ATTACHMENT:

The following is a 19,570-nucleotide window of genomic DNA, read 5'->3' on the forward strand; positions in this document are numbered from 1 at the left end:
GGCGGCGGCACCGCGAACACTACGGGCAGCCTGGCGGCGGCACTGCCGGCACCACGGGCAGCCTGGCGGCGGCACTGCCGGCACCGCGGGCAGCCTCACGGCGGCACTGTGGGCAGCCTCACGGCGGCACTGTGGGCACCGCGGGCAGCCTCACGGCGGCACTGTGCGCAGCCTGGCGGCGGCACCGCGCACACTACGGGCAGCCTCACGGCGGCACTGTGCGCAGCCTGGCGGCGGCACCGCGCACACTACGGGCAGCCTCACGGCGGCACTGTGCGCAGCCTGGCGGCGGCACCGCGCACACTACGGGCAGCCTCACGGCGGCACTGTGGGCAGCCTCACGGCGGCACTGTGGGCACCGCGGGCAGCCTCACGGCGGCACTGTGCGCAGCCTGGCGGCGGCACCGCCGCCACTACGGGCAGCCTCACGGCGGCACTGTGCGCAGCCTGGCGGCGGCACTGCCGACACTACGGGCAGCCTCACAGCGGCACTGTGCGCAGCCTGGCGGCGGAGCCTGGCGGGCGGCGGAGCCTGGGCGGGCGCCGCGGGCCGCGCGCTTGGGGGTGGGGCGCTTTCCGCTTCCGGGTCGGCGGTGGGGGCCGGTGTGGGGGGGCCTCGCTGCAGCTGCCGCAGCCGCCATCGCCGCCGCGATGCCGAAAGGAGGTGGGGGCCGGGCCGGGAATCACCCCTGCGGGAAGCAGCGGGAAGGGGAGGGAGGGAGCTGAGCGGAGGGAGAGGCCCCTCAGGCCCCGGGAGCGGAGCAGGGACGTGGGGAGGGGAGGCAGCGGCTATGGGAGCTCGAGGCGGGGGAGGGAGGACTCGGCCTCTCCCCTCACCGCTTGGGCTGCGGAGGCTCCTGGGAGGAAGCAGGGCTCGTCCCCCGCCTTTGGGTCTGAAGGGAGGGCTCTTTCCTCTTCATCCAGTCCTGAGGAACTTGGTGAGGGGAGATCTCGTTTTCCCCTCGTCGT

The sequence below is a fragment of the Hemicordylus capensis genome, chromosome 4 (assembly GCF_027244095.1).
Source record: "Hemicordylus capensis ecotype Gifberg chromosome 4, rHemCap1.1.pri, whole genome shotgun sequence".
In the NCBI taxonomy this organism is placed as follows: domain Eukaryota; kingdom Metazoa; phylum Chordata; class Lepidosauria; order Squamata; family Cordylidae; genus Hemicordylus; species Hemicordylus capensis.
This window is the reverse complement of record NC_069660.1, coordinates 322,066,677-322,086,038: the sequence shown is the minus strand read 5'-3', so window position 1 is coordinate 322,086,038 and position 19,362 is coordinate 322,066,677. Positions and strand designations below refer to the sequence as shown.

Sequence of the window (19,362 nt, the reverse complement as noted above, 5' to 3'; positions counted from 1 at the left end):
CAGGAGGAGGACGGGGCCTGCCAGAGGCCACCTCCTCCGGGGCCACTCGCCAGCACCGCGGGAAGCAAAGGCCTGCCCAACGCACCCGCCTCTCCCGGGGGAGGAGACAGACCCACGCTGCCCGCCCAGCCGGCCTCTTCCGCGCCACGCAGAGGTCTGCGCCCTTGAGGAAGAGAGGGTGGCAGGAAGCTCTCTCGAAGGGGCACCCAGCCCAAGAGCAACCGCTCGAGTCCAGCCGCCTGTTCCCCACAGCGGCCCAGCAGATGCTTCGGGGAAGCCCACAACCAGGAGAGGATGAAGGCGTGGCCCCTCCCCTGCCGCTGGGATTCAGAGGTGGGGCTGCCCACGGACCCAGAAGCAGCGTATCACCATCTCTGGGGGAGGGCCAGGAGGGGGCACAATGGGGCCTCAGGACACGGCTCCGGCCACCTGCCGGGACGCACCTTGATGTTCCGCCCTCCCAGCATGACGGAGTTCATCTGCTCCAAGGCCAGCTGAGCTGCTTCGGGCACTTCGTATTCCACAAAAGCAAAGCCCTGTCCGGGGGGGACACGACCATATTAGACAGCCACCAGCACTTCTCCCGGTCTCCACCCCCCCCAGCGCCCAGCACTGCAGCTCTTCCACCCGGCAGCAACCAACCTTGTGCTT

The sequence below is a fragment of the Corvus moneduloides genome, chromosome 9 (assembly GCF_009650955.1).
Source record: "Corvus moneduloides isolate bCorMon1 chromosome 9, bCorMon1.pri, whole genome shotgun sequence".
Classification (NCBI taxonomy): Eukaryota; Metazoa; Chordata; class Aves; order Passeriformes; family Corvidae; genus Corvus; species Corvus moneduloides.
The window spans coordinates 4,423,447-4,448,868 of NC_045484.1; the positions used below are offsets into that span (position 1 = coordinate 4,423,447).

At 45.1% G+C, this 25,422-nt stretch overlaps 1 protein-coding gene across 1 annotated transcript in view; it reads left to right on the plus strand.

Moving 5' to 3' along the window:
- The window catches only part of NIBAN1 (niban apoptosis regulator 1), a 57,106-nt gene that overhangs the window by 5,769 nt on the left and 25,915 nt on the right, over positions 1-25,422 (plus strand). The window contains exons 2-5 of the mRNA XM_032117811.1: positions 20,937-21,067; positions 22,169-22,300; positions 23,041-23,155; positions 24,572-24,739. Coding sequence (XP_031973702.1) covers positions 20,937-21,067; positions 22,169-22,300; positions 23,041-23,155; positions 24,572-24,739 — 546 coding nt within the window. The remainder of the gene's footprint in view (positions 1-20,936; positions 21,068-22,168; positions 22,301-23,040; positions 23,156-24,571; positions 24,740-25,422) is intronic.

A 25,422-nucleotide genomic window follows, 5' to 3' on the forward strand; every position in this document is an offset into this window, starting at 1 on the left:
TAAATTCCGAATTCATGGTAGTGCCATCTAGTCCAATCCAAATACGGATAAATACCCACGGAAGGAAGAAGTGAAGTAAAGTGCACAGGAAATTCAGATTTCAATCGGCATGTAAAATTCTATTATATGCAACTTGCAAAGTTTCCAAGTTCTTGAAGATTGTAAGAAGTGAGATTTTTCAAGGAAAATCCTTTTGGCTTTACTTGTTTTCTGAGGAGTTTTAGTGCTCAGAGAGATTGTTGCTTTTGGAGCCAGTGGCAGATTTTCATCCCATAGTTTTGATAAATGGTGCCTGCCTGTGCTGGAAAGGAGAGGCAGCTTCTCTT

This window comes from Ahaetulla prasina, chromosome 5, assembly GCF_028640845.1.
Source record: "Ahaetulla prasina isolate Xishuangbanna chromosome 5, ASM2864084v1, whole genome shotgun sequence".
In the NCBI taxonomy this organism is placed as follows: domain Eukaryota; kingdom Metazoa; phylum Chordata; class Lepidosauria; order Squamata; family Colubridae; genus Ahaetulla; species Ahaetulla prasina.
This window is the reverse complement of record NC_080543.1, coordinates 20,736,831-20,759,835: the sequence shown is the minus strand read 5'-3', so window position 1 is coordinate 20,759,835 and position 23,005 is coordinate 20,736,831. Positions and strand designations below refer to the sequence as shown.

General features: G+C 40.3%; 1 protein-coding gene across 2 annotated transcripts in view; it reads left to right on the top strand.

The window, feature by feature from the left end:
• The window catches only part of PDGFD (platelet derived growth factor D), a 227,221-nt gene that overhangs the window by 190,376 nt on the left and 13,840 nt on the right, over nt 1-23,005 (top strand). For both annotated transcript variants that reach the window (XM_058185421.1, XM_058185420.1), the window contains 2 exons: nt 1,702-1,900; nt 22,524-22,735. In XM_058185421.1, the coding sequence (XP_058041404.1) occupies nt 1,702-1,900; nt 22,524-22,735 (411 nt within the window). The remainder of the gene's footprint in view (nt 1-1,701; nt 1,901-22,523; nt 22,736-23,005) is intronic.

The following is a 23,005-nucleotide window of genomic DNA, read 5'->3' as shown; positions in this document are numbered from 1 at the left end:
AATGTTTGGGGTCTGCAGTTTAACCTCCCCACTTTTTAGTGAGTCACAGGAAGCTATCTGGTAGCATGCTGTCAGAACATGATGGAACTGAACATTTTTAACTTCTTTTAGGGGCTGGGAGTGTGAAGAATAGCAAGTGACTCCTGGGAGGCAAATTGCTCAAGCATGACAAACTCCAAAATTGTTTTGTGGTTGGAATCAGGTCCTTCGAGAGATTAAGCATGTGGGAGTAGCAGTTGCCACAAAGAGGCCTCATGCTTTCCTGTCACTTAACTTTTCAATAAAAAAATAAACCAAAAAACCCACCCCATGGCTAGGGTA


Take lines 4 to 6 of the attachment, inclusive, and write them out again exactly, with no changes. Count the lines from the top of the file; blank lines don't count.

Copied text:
Source record: "Hemicordylus capensis ecotype Gifberg chromosome 4, rHemCap1.1.pri, whole genome shotgun sequence".
In the NCBI taxonomy this organism is placed as follows: domain Eukaryota; kingdom Metazoa; phylum Chordata; class Lepidosauria; order Squamata; family Cordylidae; genus Hemicordylus; species Hemicordylus capensis.
This window is the reverse complement of record NC_069660.1, coordinates 322,066,677-322,086,038: the sequence shown is the minus strand read 5'-3', so window position 1 is coordinate 322,086,038 and position 19,362 is coordinate 322,066,677. Positions and strand designations below refer to the sequence as shown.